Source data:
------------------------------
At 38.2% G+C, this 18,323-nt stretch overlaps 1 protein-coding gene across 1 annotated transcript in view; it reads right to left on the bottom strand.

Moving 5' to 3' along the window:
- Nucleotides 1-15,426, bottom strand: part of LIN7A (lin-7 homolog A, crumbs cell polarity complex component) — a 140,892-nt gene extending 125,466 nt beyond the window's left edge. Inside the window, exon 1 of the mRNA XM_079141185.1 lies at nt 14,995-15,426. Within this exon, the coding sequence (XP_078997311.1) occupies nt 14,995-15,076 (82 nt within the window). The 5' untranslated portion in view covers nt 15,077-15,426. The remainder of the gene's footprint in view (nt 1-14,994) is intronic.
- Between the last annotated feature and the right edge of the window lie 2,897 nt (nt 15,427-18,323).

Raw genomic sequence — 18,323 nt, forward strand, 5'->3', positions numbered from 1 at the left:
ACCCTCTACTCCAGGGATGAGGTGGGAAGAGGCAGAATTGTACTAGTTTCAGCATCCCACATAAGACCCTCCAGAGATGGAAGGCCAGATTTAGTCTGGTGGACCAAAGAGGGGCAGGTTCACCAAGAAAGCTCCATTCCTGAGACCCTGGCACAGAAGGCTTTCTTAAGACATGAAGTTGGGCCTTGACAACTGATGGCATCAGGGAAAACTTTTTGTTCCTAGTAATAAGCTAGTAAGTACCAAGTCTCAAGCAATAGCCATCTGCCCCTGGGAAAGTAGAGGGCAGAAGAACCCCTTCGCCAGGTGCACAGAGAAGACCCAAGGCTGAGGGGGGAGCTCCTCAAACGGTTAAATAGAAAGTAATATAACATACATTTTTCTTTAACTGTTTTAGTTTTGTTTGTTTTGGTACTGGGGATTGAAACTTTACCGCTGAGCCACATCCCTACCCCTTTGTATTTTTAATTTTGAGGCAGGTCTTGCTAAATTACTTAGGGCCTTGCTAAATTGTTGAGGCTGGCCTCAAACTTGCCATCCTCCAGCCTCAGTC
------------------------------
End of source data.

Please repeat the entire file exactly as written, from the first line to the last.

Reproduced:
At 38.2% G+C, this 18,323-nt stretch overlaps 1 protein-coding gene across 1 annotated transcript in view; it reads right to left on the bottom strand.

Moving 5' to 3' along the window:
- Nucleotides 1-15,426, bottom strand: part of LIN7A (lin-7 homolog A, crumbs cell polarity complex component) — a 140,892-nt gene extending 125,466 nt beyond the window's left edge. Inside the window, exon 1 of the mRNA XM_079141185.1 lies at nt 14,995-15,426. Within this exon, the coding sequence (XP_078997311.1) occupies nt 14,995-15,076 (82 nt within the window). The 5' untranslated portion in view covers nt 15,077-15,426. The remainder of the gene's footprint in view (nt 1-14,994) is intronic.
- Between the last annotated feature and the right edge of the window lie 2,897 nt (nt 15,427-18,323).

Raw genomic sequence — 18,323 nt, forward strand, 5'->3', positions numbered from 1 at the left:
ACCCTCTACTCCAGGGATGAGGTGGGAAGAGGCAGAATTGTACTAGTTTCAGCATCCCACATAAGACCCTCCAGAGATGGAAGGCCAGATTTAGTCTGGTGGACCAAAGAGGGGCAGGTTCACCAAGAAAGCTCCATTCCTGAGACCCTGGCACAGAAGGCTTTCTTAAGACATGAAGTTGGGCCTTGACAACTGATGGCATCAGGGAAAACTTTTTGTTCCTAGTAATAAGCTAGTAAGTACCAAGTCTCAAGCAATAGCCATCTGCCCCTGGGAAAGTAGAGGGCAGAAGAACCCCTTCGCCAGGTGCACAGAGAAGACCCAAGGCTGAGGGGGGAGCTCCTCAAACGGTTAAATAGAAAGTAATATAACATACATTTTTCTTTAACTGTTTTAGTTTTGTTTGTTTTGGTACTGGGGATTGAAACTTTACCGCTGAGCCACATCCCTACCCCTTTGTATTTTTAATTTTGAGGCAGGTCTTGCTAAATTACTTAGGGCCTTGCTAAATTGTTGAGGCTGGCCTCAAACTTGCCATCCTCCAGCCTCAGTC